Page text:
The exercises, which are mainly offered to computer science, AI, and data science students, accompany and extend the lecture Music Processing Analysis. In the exercise meetings, we review the lecture, discuss homework problems, deal with programming issues, and realize mini-projects that implement basic algorithms and procedures. Note that good programming skills are a prerequisite for participating in the exercises. In particular, we assume basic knowledge in Python as covered by the PCP Notebooks. If you have any questions regarding the exercise, please contact Simon Schwär.

The exercise sessions start at 14:20 (until 15:50) in the same room as the lecture (3R4.04 in Erlangen-Tennenlohe).

Phase 1: Notebooks
Please complete the relevant tasks before the exercise session. You can download the MPAE notebooks here.

  • Exercise MPAE1: Music Representations
    • For the session on 23.10.2023: Tasks 0, 1 and 2
    • For the session on 30.10.2023: Tasks 3 and 4 (plus the optional task)
  • Exercise MPAE2: Fourier Transform
    • For the session on 13.11.2023: Tasks 1, 2, 3 and 4
    • For the session on 20.11.2023: Tasks 5 and 6
  • Lab Exams on STFT and HPSS on 27.11.2023
    In this session, you will be asked to present your solutions to the two lab notebooks on STFT and HPSS. You should work on this in pairs which we can organize in the first few exercise sessions. You can bring the solutions for presentation on your own computer or on a USB stick. The lab exams run with the FMP environment. You may ignore the questions masked as "Homework exercises". Do not hesitate to ask questions via mail or in the exercise sessions before 27.11.!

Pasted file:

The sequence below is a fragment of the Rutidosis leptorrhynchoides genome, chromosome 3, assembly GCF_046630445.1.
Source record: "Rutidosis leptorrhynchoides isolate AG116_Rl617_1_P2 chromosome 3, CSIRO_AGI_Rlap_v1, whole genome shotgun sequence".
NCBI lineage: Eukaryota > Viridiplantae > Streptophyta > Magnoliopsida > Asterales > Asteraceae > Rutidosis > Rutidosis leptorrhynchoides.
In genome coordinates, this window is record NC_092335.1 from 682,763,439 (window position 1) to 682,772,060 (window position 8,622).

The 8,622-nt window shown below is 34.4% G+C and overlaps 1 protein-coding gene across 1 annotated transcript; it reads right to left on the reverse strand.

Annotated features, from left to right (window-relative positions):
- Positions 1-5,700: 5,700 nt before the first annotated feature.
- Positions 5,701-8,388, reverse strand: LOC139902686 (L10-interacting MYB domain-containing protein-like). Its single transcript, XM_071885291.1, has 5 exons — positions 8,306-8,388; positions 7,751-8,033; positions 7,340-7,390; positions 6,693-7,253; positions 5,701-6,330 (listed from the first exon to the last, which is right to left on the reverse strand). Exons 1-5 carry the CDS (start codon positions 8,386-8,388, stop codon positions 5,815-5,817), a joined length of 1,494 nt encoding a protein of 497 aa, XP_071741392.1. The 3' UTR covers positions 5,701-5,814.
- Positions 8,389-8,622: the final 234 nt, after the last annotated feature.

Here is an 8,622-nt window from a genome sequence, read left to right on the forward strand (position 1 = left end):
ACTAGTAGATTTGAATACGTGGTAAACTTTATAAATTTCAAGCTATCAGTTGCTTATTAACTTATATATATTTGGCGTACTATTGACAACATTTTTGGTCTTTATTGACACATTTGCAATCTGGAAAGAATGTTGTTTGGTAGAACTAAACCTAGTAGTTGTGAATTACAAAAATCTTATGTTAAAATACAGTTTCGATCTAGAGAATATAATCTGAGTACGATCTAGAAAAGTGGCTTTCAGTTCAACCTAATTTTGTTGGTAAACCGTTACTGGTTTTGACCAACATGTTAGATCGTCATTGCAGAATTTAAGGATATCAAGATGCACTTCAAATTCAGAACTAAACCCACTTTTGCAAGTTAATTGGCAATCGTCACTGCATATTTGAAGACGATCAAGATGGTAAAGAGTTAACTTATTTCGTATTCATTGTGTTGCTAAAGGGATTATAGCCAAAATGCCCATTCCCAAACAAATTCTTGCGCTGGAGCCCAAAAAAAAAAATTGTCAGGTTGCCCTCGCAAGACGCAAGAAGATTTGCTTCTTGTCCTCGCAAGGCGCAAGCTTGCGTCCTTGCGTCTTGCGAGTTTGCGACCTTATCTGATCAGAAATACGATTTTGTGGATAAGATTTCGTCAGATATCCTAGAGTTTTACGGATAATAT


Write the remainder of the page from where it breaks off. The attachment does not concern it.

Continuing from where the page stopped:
Phase 2: Projects

  • Brainstorming session for project work: 04.12.2023
    Bring your ideas for music processing projects you want to tackle in the rest of the semester! We will form groups during this session.
  • Introductory presentations for project work: 11.12.2023
    Present your goals and outline techniques you want to use. Maximum 4 minutes per group. You should use a Jupyter notebook for the presentation.
  • Mandatory reading assignment
    Due via mail to Simon on Sunday, 14.01.2024 - Each student must summarize a chapter from the FMP textbook using the provided Latex template (2 pages without references; do not copy text or figures from the book). These are individual submissions - do not work in groups.
  • Final presentations on projects and demo session: 29.01.2024
    2 minutes teaser-presentations per group, afterwards demo sessions.